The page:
You have reached the United States portal for Human Kinetics, if you wish to continue press here, else please proceed to the HK site for your region by selecting here.


Please note if you purchase from the HK-USA site, currencies are converted at current exchange rates and you may incur higher international shipping rates.

Human Kinetics Logo

Purchase Digital Products

If you are looking to purchase an eBook, online video, or online courses please press continue

Footprint Books Logo

Purchase Print Products

Human Kinetics print books are now distributed by Footprint Books throughout Australia/NZ, delivered to you from their NSW warehouse. Please visit Footprint Books to order your Human Kinetics print books.

Human Kinetics Logo

Purchase Courses or Access Digital Products

If you are looking to purchase online videos, online courses or to access previously purchased digital products please press continue.


Mare Nostrum Logo

Purchase Print Products or eBooks

Human Kinetics print books and eBooks are now distributed by Mare Nostrum, throughout the UK, Europe, Africa and Middle East, delivered to you from their warehouse. Please visit our new UK website to purchase Human Kinetics printed or eBooks.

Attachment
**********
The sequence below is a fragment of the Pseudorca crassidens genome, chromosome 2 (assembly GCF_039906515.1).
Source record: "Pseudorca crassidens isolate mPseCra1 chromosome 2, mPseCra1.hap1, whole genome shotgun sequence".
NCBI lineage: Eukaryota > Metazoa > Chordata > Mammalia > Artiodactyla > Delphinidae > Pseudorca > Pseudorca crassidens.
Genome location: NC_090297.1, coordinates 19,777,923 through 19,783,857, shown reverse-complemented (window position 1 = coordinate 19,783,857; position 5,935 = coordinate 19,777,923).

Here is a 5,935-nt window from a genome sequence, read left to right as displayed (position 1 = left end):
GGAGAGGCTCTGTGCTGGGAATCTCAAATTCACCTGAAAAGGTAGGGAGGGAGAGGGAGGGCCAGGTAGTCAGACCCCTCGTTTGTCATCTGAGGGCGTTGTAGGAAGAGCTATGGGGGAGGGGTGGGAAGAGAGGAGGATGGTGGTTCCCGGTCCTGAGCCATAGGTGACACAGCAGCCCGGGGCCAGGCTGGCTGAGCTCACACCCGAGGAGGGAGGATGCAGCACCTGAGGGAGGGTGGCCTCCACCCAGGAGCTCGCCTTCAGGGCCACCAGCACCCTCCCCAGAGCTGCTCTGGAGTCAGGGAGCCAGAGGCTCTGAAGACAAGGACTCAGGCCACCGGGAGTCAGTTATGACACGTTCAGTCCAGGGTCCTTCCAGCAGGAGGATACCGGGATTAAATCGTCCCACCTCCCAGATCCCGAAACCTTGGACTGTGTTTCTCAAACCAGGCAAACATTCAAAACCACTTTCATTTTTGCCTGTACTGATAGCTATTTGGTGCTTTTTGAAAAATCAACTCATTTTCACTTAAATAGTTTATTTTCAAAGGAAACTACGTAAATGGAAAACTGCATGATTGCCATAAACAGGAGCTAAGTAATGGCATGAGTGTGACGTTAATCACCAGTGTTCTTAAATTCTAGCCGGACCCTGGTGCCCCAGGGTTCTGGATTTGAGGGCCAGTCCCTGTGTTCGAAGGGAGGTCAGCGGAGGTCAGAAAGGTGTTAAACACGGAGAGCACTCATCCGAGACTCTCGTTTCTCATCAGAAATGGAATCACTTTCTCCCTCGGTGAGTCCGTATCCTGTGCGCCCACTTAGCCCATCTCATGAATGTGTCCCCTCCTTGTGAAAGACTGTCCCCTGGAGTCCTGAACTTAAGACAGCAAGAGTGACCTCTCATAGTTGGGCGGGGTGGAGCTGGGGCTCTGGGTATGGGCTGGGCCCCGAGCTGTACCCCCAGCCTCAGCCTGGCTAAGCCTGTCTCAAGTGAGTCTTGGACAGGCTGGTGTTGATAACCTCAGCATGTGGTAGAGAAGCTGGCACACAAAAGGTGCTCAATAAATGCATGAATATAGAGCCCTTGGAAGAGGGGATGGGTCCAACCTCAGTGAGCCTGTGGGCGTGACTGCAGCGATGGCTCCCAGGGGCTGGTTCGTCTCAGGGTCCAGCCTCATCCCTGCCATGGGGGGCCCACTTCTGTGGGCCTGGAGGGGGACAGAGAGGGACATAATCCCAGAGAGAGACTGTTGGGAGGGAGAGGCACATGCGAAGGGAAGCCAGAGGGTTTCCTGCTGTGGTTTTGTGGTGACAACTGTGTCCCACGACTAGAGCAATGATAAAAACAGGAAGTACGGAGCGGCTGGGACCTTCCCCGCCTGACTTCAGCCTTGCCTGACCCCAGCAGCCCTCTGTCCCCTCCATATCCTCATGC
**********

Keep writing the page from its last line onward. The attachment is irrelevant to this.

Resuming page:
Feedback IconFeedback

The anatomy of flying

This is an excerpt from Hockey Anatomy by Michael Terry & Paul Goodman.

Flying

Execution

  1. Assume a two-point starting stance with the feet staggered.
  2. On a command or when ready, begin to jog forward.
  3. Gradually build up speed until you hit a marker on the ground or on a verbal or visual command to run at full speed.
  4. Continue to run at top speed until you hit another marker or are signaled to decelerate. You can alter the length of the build-up and the length of the sprint as your fitness level and level of comfort with the exercise improve.
  5. Be sure you have plenty of room to decelerate.

Muscles Involved

Primary: Quadriceps (rectus femoris, vastus lateralis, vastus medius, vastus intermedius), hamstrings (semitendinosus, semimembranosus, biceps femoris), gluteus maximus, gastrocnemius, soleus, tibialis posterior, peroneals, tibialis anterior, iliopsoas, tensor fasciae latae, sartorius, adductor longus, adductor brevis, adductor magnus, pectineus

Secondary: Internal oblique, external oblique, transversus abdominis


Hockey Focus

A player will experience multiple changes of tempo when playing. It is important to be able to change tempo and achieve maximum speed as quickly as possible, but it is also important to improve that top speed. This type of overspeed training develops stride length off the ice, thereby enhancing speed on the ice.